Advocates or Critics?

Bret Diamond (diam9018@TAO.SOSC.OSSHE.EDU)
Thu, 11 May 1995 13:29:31 -0700

that seem more inclined to focus on the negative attributes of indigenous
and Native cultures than on the positive, particularly in the area of
cultual ecology. I have written and/or responded to several posts about
indigenous ecology, by about a 7-1 ratio the private and public mail that is
generated as a result of those posts is overwhelmingly negative: i.e.
continued reference the the Flores article that suggests that Native
Americans were to blame for the decline of the buffalo, not the white
I am aware that I am very opinionated, and that my posts can thus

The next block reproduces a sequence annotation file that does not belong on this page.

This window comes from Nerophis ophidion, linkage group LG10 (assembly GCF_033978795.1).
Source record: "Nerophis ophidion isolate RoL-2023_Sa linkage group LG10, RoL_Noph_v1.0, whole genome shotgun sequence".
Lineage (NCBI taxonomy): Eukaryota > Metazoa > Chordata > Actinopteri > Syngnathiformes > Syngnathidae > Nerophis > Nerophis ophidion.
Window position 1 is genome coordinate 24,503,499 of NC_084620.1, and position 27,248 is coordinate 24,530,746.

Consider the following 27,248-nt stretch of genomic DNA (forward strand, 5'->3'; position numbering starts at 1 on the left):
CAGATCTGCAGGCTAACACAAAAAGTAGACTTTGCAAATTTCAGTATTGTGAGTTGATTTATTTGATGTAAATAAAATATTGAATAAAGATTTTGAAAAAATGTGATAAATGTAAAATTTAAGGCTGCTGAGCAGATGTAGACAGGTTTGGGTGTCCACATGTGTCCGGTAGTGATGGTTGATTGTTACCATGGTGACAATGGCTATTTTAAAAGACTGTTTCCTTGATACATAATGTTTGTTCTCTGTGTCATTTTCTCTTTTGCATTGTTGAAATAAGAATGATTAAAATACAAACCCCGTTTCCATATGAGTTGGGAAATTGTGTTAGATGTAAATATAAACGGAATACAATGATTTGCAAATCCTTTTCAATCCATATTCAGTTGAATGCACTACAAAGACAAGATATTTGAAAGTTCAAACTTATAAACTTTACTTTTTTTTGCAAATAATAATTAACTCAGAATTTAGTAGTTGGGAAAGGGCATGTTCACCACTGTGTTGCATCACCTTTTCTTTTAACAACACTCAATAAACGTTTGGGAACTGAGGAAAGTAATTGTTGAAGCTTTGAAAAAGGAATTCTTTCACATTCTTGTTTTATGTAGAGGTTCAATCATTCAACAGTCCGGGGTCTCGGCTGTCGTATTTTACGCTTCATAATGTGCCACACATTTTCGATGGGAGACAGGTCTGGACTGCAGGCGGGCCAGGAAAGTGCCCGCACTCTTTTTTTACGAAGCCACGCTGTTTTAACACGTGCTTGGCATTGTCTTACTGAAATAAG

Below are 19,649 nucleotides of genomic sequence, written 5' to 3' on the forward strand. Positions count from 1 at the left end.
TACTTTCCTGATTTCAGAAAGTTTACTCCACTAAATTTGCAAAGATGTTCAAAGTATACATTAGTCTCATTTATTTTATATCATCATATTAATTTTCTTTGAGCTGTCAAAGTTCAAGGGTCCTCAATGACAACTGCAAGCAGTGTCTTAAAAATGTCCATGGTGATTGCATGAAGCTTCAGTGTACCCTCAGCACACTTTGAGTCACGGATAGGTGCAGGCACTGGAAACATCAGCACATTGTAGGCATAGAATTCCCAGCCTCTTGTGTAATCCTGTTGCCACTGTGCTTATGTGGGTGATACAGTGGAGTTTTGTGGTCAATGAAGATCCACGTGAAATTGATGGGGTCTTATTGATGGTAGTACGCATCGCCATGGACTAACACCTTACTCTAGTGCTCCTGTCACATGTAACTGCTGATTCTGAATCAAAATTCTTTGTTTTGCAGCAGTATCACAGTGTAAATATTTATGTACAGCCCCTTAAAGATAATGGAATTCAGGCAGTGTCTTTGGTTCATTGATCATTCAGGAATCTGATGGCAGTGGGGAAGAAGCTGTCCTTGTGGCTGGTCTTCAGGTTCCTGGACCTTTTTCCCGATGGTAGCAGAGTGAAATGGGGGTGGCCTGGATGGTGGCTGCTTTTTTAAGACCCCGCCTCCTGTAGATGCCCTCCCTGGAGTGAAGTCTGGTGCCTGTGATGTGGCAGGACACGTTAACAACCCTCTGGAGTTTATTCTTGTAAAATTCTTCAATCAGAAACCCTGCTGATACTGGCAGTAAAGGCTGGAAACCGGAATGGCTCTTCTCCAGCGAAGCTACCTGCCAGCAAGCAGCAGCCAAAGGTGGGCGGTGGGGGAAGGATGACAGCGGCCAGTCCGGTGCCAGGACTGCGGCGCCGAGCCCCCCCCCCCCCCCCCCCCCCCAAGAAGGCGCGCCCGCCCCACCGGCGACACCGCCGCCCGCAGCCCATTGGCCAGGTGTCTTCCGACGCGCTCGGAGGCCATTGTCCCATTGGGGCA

inspire argument, so perhaps the responses are more critical of
indigenous peoples because people are responding to the tone of my posts
rather than how they feel about indigenous ecology.
I'd like to think that as anthropologists (or anth's in training)
that we would want to utilize our knowledge to the benefit of indigenous
people, rather than as their worst critics. Do you feel that anthro's
thus have an ethical and moral obligation to act as advocates for the
people that we earn our living studying about? The Flores argument is shaky
at best, why do you think that people on this list are so quick to
glorify it; to in effect "remove the Indians from their 'balance with
nature' pedastal?" Are we really only seeking "the truth" and, if so, at
what cost?